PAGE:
In total, eleven synagogues remain in Meknes, none of which are now in operation. During your guided Jewish Heritage Tour in Meknes, you may see 1-2, as well as the local cemetery and a Jewish school.
Day 4: Tour of UNESCO World Heritage Sites and Jewish Heritage Sites in Fes
Visit Jewish and Muslim Historic Sites in Fes: On this UNESCO Fes guided historical tour, you will visit Jewish Heritage Sites and Cultural Sites, including Synagogues, Universities, Mosques, Cemeteries, the Mellah, gardens, and palaces. Your guide will serve as a conduit between Moroccan Muslims and Jews.
Fes Guided Excursion to Jewish Seffrou on Day 5
Visit Sefrou, the cherry capital. Sefrou, south of Fes, was dubbed “Little Jerusalem” because of its substantial Jewish population and well-developed religious life. A rabbi from Sefrou was elected to Parliament after Morocco’s independence. The mellah of Sefrou encompasses half of the historic city.
Make a brief halt en route to Sefrou to visit Bhalil, a cemetery.
Sefrou was originally a prominent hub for Moroccan Jews, and their buildings with wooden balconies may still be seen in the walled white pedestrian medina.
In Morocco, the city of Sefrou is an excellent example of interfaith collaboration. In Sefrou, Muslims and Jews lived side by side and performed their religious ceremonies in synchrony.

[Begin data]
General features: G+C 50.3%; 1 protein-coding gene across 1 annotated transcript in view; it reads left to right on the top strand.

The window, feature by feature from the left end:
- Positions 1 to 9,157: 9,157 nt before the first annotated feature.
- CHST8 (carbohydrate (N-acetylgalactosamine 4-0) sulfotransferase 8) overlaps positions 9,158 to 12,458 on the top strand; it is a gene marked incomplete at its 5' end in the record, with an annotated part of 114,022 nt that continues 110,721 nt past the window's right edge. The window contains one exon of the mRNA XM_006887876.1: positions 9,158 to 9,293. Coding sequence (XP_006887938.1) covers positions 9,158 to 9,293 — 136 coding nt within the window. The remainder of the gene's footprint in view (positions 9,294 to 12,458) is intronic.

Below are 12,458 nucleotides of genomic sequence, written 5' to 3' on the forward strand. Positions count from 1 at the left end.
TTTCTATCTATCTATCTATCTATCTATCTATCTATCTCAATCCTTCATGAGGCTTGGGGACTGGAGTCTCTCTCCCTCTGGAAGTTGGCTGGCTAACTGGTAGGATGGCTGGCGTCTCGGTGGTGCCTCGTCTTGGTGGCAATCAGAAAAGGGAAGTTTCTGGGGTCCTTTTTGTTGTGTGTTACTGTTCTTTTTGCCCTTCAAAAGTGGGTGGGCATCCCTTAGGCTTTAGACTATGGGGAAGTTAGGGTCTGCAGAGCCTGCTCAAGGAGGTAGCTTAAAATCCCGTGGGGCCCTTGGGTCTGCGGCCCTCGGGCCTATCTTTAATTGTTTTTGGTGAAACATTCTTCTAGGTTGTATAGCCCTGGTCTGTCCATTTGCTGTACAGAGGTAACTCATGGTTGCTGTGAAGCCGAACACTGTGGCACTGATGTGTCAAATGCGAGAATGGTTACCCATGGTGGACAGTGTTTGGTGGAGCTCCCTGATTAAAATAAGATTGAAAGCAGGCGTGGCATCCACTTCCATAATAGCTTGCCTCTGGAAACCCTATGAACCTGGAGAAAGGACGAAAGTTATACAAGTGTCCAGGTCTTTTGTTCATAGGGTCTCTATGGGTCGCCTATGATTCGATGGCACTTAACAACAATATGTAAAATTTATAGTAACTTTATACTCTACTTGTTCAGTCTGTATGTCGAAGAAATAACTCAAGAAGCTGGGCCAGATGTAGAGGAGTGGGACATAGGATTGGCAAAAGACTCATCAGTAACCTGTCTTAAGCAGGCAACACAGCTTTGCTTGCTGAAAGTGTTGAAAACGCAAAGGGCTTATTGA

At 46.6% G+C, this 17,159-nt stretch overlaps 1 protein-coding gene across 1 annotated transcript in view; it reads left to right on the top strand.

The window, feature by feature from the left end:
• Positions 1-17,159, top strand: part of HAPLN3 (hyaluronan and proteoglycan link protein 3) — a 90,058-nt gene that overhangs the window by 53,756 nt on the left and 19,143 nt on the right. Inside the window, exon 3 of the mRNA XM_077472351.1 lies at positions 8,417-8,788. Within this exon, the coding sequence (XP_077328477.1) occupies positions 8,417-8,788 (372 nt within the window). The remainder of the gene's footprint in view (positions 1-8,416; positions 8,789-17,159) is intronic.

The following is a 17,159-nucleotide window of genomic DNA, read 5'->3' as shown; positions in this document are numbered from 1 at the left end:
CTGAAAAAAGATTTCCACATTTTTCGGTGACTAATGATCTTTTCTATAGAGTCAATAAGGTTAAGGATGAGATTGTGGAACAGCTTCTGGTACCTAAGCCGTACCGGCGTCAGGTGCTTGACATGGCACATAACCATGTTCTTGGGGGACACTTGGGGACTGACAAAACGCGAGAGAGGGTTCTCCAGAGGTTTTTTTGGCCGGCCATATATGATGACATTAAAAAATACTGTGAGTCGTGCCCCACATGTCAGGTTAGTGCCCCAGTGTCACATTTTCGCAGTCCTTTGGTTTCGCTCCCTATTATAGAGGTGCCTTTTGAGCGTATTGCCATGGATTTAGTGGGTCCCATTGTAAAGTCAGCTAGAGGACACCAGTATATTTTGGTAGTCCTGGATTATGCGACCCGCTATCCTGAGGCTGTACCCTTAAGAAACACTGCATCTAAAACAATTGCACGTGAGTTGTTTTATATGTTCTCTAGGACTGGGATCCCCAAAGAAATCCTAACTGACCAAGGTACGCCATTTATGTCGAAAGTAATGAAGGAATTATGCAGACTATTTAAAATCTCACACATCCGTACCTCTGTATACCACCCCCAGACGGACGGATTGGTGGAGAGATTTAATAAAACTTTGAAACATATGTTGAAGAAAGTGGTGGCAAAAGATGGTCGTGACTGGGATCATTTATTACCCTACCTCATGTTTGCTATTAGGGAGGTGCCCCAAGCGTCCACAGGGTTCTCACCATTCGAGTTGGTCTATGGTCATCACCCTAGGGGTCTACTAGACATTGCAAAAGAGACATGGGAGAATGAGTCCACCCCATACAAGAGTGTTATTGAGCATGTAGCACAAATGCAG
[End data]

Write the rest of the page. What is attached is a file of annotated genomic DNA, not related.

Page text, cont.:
Day 6: Fes to Marrakech departure via Ifrane and Beni Mellal
Travel to Marrakech by road.
Stop along the way to see the vista of Ifrane University and take a stroll through the garden. For its architecture, cedar forest, and winter ski resort possibilities, Ifrane is known as Morocco’s “Little Switzerland.” This Moroccan town has a stunning European appearance, as if it were an Alpine village, and was developed by the French during the protectorate era for their administration due to its Alpine climat. The town experiences snow in the winter and a chilly climate in the summer because of its height.
In Ifrane, visit an outdoor cafe for coffee, tea, and pastries.
Stop in Zaouia Cheikh for a while. This is one of the 30 dams that Morocco plans to construct by 2030. The current King Mohammed VI is carrying on Hassan II’s idea of constructing one dam every year to irrigate the kingdom.
Lunch in Beni Mellal’s Hotel Paris.
In Marrakech, spend the night in a boutique hotel or riad.
Day 7: Historical Tour, City Visit, Yves Saint Laurent Gardens & Berber Museum, UNESCO Sites & Jewish Heritage Sites with Marrakech Guides
Visit the Gardens, Palaces, and Jewish Heritage Sites of Marrakech.
Day 8: Marrakech Day at Leisure – La Mamounia Gardens Exploration and Hammam/ Spa Experience